Mrs. Ebbers sat quietly at the table, her hands folded in her lap. She avoided eye contact with her husband of 25 years.
“Margery,” he said. Still she avoided his eye. He sighed heavily and pulled his chair closer to her. “Margery, you can’t -” he was abruptly interrupted by the sound of the front door swinging open and their seventeen-year-old daughter Avery marching in, giggling with her friend Sarah. “We’ll talk later,” he said. The girls entered the kitchen and Avery rummaged through the refrigerator before emerging with two colas. “Hello girls,” Mr. Ebbers cheered.
“Hey sir,” Sarah smiled. Mrs. Ebbers sat there, curling her fingers around a hot cup of tea placed on the table in front of her. Her eyes were filled with hurt and her slouched posture emitted defeat.
“Excuse me everyone,” she said grimly before rising and exiting the room. Everyone was silent until her footsteps traipsing up the nearby staircase disappeared and the barely audible sound of a door closing followed. Worry crossed Avery’s face and she turned to her father.
“What’s wrong with mum?” she asked with concern seeping into her voice. “Did someone die?” she continued. Her mother never acted this way and was always thrilled to see Sarah.
“No, no one died. Just uh… just a rough day at work,” Mr. Ebbers stuttered out, clearly searching for an excuse to latch onto. Avery pouted at her father. He opened his mouth as if to add something else but brought a hand to the back of his neck briefly before turning on heel and removing himself from the room. Sarah glanced over at Avery.
“Should I leave?” she asked. “Everything seems kind of…” she trailed off.
“No,” Avery protested resting a hand on Sarah’s arm before slumping into a chair. She opened her pop and the fizzing of the bubbles filled the silent room. Soon Sarah followed and opened her pop before taking a seat next to Avery.
The sun began to set signifying the usual time that Sarah would leave to go home for dinner. Avery rose from her seat. “Be right back,” she said. She disappeared briefly and came back a moment later. “Would you like to stay the night?” she offered Sarah. After all it was a Friday evening.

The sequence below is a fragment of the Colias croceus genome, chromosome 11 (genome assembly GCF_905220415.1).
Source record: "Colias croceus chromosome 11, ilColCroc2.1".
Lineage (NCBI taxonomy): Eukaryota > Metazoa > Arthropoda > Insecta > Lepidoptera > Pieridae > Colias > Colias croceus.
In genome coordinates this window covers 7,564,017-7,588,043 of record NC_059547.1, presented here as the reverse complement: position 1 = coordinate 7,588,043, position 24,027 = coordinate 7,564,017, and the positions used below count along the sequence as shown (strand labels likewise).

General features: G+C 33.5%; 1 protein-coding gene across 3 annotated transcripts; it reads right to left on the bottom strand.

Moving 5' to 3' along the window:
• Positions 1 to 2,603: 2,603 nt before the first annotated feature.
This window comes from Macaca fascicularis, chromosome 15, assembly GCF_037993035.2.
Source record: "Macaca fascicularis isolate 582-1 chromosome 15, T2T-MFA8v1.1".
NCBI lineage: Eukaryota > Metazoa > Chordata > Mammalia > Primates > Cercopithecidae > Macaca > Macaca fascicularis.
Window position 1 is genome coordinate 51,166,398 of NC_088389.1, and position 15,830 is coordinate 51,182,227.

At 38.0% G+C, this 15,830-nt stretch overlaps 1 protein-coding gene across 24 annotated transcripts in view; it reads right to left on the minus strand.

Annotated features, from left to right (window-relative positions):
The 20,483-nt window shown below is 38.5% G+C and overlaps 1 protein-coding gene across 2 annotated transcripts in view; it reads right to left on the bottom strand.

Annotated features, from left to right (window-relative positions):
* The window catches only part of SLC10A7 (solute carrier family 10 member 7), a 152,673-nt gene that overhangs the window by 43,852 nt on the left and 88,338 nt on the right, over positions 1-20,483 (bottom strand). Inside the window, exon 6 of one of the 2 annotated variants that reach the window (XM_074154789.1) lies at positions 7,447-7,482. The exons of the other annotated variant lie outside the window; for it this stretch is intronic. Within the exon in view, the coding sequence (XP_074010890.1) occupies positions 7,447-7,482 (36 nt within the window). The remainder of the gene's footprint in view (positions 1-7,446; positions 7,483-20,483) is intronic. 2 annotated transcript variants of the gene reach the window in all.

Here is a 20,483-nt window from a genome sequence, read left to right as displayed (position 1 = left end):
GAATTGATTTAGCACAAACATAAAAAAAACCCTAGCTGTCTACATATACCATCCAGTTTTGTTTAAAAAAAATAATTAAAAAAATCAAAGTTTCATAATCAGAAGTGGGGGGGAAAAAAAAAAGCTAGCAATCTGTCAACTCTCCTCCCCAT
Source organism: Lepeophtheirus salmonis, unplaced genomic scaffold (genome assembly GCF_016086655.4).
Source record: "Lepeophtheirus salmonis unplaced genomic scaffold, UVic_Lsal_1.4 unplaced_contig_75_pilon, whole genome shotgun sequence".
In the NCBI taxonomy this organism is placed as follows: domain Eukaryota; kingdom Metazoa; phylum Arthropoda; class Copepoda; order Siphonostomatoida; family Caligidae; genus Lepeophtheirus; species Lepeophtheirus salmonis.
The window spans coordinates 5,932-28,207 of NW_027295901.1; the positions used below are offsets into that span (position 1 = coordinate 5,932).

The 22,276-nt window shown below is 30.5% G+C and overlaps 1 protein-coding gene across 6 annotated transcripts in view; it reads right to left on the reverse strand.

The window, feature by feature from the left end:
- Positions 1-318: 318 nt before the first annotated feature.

Sarah offered a small smile to her friend before saying, “Sure, I’ll just go ask my parents.” She excused herself and stepped into the adjoining room. Avery could tell something was not right with her parents, and as curious as she was, she feared knowing. Having Sarah spend the night would delay having to find out the inevitable heartache she knew was to come. “Yeah, I can spend the night,” Sarah said stepping back into the kitchen. “My mum’s going to drop off a bag for me in about twenty minutes,” she added.
“Great.” Avery said mustering a fake smile. “Let’s order pizza.” She said with a smirk. She took Sarah’s arm and the two headed up to her bedroom.
Avery’s parents never came back down to the kitchen and the house was unusually silent for the remainder of the night. Before the girls headed to bed they crept downstairs to steal another slice of pizza. Something caught Avery’s eye on the sofa before she headed into the kitchen. She glanced over and studied the figure curled up on the couch in the living room. A slight snore confirmed that it was her father. Her face melted into a frown. Sarah watched her friend’s expression and wrapped her arms around her sensing that something was wrong. Avery tossed her a small unconvincing smile and they grabbed their pizza and climbed back up the stairs. Avery could not help stealing peaks over her shoulder at her father’s stiff, uncomfortably positioned body.
The morning of the next day was met with more gloom as the dark clouds drizzled an abundance of small raindrops over the city. The droplets beating against Avery’s window was comforting, like an uncommon lullaby soothing her to sleep. Yelling and heavy footsteps down the stairs ripped her from her slumber. Avery rubbed at her eyes, struggling to grasp a sense of alertness. She turned to an equally confused Sarah and the two quietly snuck out of Avery’s bedroom and listened intently on the drama unfolding below them. Avery’s heartbeat was in her throat and she caught glimpses of the scene.
“I’m done Bradley,” Her mum bellowed at her father.
“Margery, please,” he pleaded. She whipped open the front door. The girls strained to listen but Avery’s parents got very quiet.